General Harris also reported the actions of his men at this point to prevent the Federals from re-establishing control of the river front:
"At 7:30 o'clock on the evening of the 18th instant, when a sally was anticipated from the enemy through the hospital position, designed to make a diversion favorable to the landing of anticipated Federal re-enforcements and to burn steamers captured by us during the day, you were kind enough to afford me the valuable re-enforcements from Gen. Steen's division, commanded by Majs. Thornton and Winston, and the battery of Capt. Kelley. The infantry I posted to strengthen the hospital position, and the artillery was so disposed as to command the wharf and the river. Col. Congreve Jackson politely loaned me the use of a battalion commanded by Col. Bevier, which I posted to cover the artillery. During the night I visited frequently the various positions of my command, and found both men and officers fully resolved and capable of maintaining themselves until morning."
Later during the war, Colonel James A. Mulligan gave a lecture on the Battle of Lexington which was reported in a newspaper (Colonel Mulligan's official report of the battle never reached Washington). This was his account of the fighting in and around the Anderson House:
"At noon [on September 18th] word was brought that the enemy had taken the hospital. We had not fortified that. It was situated outside the entrenchments, and I had supposed that the little white flag was a sufficient protection for the wounded and dying soldier who had finished his service and who was powerless for harm--our chaplain, our surgeon, and 150 wounded men. The enemy took it without opposition, filled it with their sharp-shooters, and from every window, from the scuttles on the roof, poured right into our entrenchments a deadly drift of lead.
"Several companies were ordered to re-take the hospital, but failed to do so. The Montgomery guard of the Irish brigade was ordered to a company which we knew would go through. Their captain admonished them that they were called upon to go where the others dared not, and they were implored to uphold the gallant name which they bore, and the word was given to "charge!" The distance across the plain from the hospital to the entrenchments was about 800 yards [actually less than 200 yards]; they started at first quick, then double quick, then on a run, then faster-still the deadly drift of lead poured upon them, but on they went--a wild line of steel, and what is better than steel, irresistible human will. They marched up to the hospital, first opened the door without shot or shout--until they encountered the enemy within, whom they hurled out and far down the hill beyond. The captain, twice wounded, came back with his brave band, through a path strewn with forty-five of the eighty lions who had gone out upon the field of death."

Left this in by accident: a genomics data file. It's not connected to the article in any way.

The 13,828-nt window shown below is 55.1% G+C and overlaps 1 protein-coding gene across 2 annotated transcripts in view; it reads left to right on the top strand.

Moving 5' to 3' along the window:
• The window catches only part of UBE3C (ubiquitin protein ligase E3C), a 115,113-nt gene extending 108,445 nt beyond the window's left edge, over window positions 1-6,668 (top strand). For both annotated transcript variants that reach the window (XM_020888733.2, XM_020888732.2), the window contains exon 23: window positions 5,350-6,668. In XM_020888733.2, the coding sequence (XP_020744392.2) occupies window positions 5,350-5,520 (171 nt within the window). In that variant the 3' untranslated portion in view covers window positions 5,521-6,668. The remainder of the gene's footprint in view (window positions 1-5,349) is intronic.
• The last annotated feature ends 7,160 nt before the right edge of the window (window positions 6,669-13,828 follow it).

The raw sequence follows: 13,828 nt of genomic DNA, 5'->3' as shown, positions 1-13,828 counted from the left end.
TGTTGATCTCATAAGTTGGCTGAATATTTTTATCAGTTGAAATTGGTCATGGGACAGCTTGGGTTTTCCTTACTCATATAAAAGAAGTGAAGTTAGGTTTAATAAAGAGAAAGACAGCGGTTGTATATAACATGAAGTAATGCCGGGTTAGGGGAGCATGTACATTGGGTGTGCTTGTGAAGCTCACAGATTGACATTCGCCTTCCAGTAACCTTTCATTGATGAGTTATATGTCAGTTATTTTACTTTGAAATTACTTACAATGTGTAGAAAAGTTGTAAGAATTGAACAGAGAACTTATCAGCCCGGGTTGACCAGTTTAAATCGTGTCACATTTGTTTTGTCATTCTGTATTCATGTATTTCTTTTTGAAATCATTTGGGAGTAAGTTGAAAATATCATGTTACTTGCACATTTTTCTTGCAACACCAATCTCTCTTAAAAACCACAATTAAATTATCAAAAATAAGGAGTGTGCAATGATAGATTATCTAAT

Years later, Union Major R.T. Van Horn recalled which of the Federal troops made the charge to retake the Anderson House from the Missouri State Guard:
"...as I was an eye witness it must be said that there were two companies: Capt. Gleason, of the 23d Illinois, and Capt. Joseph Schmitz, of Co. B, Col. Peabody's commander, as it was called, the German company--all from St. Joseph. I was present when the two companies were drawn up to receive their orders, saw them start on a run for the hospital, saw them enter it and met them on their return. I never saw a more gallant charge or a more desperate venture. [it was a] memorable scene, and the picture of Capt. Schmitz waving his sword and charging at the head of his men is to-day as vivid in memory as it was the day I saw it enacted. ... The charge was made, and one of the most desperate, and at an enemy sheltered inside a house and using the windows as port holes."
Missouri State Guard Captain Joseph A. Wilson later recalled the fighting that took place for control of the Anderson House:
"The taking of the Anderson house (hospital) by our men led to a controversy which was kept up after the war. Federals charged us with perfidy in attacking a hospital. We replied that they had fired from the building or under its cover. This they strenuously denied. At a friendly court of inquiry, sometime in the 70's, it was proven and admitted that they did fire from a point so near the building, if not actually under its cover, as to justify our men in the attack. It was also admitted that it was, at least, improper to locate the hospital at an important strategic point, just outside the works. We first took the hospital when but few armed men were in it. The Federals, in strong force, stormed and retook it. We then approached it with our rolling breast-works of hemp, captured and held it with a number of prisoners."